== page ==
KINGSTON — Minister of Labour and Social Security, Hon. Pearnel Charles, says the United States (US) Overseas Employment Programme remains in tact and viable.
“Indeed, we have begun to see improvements in the numbers since the recession and the prospects appear favourable,” he said during on August 30 sitting of the House of Representatives held at the Jamaica Conference Centre, downtown Kingston.
Mr. Charles noted that in recent times, concerns have been raised about the status of the programme, due to recent measures implemented by the US Government, but stressed that these do not affect the viability of the programme.
The concerns stem from regulations enacted by the US Citizens and Immigration Services in January 2009, which prohibit the collection of recruitment fees for job placement for workers with H-2A (agricultural) and H-2B (non-agricultural) visas.
“Changes in the regulations were a direct result of abuse that developed in the H-2 system. Private recruiters charged fees for job placement directly to the worker and in many cases, these fees were outrageous. In a number of situations, jobs were promised that did not exist. The regulations prohibit the payment of recruitment or related fees by workers of H-2 and H-2B visas,” Mr. Charles explained.
According to the Labour Minister, the rules have prevented the deduction of the four per cent earnings of workers to meet the administrative cost of the Jamaica Central Labour Organisation (JCLO), which the US has defined as a recruitment agency.
Minister Charles noted that while JCLO has day-to-day responsibility for overseeing the programme and seeing to the welfare of workers, it is not a recruiting agency and undertakes no recruiting task.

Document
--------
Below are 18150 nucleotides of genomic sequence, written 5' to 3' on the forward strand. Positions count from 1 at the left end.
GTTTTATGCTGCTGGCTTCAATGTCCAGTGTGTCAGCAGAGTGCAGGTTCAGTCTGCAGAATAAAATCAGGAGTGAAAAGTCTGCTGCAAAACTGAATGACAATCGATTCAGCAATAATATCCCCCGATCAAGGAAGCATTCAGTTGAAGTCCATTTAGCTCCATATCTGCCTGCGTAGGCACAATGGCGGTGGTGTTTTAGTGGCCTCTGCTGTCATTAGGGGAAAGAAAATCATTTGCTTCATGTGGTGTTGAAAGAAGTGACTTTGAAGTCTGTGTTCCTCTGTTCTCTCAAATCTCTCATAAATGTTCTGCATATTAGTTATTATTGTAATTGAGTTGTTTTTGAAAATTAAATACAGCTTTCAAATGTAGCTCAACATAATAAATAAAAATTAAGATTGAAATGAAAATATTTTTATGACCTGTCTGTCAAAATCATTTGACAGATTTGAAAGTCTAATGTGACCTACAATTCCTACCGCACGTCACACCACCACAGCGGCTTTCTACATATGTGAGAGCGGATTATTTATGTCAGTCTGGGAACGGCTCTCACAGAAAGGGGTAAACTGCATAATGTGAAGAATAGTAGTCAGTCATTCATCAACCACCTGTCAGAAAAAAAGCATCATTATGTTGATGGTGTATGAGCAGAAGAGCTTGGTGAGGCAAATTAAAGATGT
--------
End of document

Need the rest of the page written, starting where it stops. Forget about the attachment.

He informed that in June 2010, the Ministry was informed that 100 H-2B workers had their visas withheld, because they had agreed to contribute to the provision of their social welfare services through payroll deduction.
“In correspondence received by employers and sent to the JCLO in July 2010, the United States Citizens and Immigration Service advised that the contribution made by the H-2A and H-2B workers constituted a recruitment fee or a condition of employment and accordingly it was going to deny and return petitions of various H-2A employers,” Mr. Charles said.
The Ministry, through JCLO, advised that all employers should cease deducting the contribution made by Jamaican H-2 workers towards their social welfare services.
In February 2011, JCLO was made aware, through correspondence received by employers from the US Citizens and Immigration Service that it would not be permissible for employers to deduct from H-2 workers’ wages, the payments that the workers voluntary requested to be made relating to their National Insurance Scheme (NIS) contributions, health insurance and savings.
Mr. Charles said that several meetings have been held with officials in the United States to resolve the various issues.
He noted however, that while the actions of the US government impact the operation of the JCLO, they do not threaten the continued viability of the programme. “The recruitment and transportation of workers will remain intact,” he stated.
In the meantime, the Labour Minister will be heading to the US before the end of the week to hold further discussions with authorities there.
“It is proposed and arranged for me to be in Washington in another two days to continue discussions initiated by our Ambassador Audrey Marks. She has been doing a powerful job in order to help this programme. The approach suggests that there is a great misunderstanding of the challenges that confront us. It’s time for a co-operation for us to address a national issue in a mature and intelligent fashion,” Mr. Charles said.
By Latonya Linton, JIS Reporter